La Crosse doctor says UW-Madison study on COVID-19 and high school sports is promising

La Crosse student athletes await kickoff off seasons while health experts learn more on its impact on COVID-19 spread
Sports And Covid

LA CROSSE, Wis. (WKBT) – Friday night lights will not shine for every student athlete in La Crosse. La Crosse school district families are still waiting to live out their fall sports seasons. There is a new study that may help turn the light back on for those kids.

The radio silence at Roger Harring Stadium is usually the calm before Friday night kickoff for La Crosse Central football.

“We’ve got a lot of camaraderie,” said Deston Woolley, a senior at La Crosse Central High School. “We’re basically brothers, that’s basically what it amounts to.”

That silence will not crescendo this fall. La Crosse schools did not elect to have fall sports in 2020 due to COVID-19.

“That’s probably the hardest part for me is not getting to be with my teammates,” Woolley said.

Woolley watches the highlights of other student athletes on nights like Friday night.

“It’s hard. It’s like, that could be us,” Woolley said.

Some families are left waiting, hoping with no knowledge of when their children will play.

“I really empathize with all those families, those athletes, I mean this is their identity,” said Dr. Joe Poterucha of Mayo Clinic Health System.

A new study from the University of Wisconsin-Madison’s medical school looked at 207 schools representing 30,000 athletes that restarted sports in September. The study found that high school sports have not contributed to an increase in COVID-19 infections among athletes. Poterucha said this study is not perfect.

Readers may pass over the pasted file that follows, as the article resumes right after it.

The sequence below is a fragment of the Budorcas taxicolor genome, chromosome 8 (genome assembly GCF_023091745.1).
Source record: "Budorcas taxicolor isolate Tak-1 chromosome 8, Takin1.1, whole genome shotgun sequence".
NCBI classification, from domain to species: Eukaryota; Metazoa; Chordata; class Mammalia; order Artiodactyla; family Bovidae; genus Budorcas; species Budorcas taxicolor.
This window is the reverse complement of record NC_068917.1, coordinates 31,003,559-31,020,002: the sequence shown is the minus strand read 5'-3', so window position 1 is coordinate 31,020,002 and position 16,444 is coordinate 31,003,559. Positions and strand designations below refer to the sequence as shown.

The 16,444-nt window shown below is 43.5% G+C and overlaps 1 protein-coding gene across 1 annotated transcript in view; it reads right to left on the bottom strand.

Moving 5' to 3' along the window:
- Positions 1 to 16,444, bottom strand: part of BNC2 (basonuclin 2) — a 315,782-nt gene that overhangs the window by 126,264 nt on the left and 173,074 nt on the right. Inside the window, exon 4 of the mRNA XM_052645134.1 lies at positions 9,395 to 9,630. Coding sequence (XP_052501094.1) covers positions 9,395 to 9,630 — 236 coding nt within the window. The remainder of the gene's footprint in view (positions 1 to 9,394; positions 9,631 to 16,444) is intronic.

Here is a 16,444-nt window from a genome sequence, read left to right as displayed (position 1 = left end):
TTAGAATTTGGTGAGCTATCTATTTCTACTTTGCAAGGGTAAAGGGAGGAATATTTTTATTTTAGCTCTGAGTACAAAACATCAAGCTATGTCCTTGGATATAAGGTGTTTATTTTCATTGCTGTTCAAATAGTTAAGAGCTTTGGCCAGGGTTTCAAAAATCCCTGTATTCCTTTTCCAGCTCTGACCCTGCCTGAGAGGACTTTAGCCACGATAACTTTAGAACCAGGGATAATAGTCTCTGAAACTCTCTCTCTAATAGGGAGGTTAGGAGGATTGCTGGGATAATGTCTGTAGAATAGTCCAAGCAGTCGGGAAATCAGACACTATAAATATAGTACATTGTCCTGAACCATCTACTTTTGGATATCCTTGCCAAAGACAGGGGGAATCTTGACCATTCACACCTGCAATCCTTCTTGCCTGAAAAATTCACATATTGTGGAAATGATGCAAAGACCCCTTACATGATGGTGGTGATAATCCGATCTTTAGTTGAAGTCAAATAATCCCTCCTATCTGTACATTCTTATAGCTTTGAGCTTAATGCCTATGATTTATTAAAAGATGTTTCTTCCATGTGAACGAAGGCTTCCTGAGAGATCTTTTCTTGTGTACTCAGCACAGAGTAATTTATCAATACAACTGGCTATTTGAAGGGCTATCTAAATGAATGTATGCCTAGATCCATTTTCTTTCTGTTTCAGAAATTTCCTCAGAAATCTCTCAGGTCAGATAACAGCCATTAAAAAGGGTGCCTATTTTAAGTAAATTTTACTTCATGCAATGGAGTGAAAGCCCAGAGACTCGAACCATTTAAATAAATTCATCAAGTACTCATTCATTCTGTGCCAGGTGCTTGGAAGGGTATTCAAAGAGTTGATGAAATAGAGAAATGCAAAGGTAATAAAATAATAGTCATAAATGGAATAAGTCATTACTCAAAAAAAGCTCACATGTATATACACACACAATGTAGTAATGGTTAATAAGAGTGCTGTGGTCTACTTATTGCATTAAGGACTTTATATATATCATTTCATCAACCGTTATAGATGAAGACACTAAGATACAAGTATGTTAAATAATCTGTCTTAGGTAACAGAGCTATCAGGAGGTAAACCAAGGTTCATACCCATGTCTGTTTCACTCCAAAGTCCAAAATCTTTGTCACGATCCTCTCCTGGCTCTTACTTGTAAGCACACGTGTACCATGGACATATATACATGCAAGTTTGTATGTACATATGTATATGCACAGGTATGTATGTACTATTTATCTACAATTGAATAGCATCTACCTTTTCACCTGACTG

“It’s not necessarily peer reviewed so there’s probably room for critique,” Poterucha said.

But he said the study’s authors have a point.

“Cross country and girls tennis, they actually had lower incidents rates compared to the general population,” Poterucha said.

Safety for group activities largely depends on the nature of case spread in a community.

“Those case rates are very dependent on what the community activity is,” he said.

He said this data is still important.

“We need to be honest with the data instead of just shutting everything down,” Poterucha said. “Let’s actually look at it and make some common sense decisions using science.”

Woolley is missing out on his senior football experience.

“This could be the last time that I’m ever going to play sports on an actual team,” Woolley said.

For him his senior year is worth more than a score.

“It’s out of our hands there’s nothing we can do,” he said. “We can argue. As much as we don’t like it there’s nothing we can do and we just gotta make the best of the moments we do have.”

Deston said the plan right now is for his team to play their season in the spring.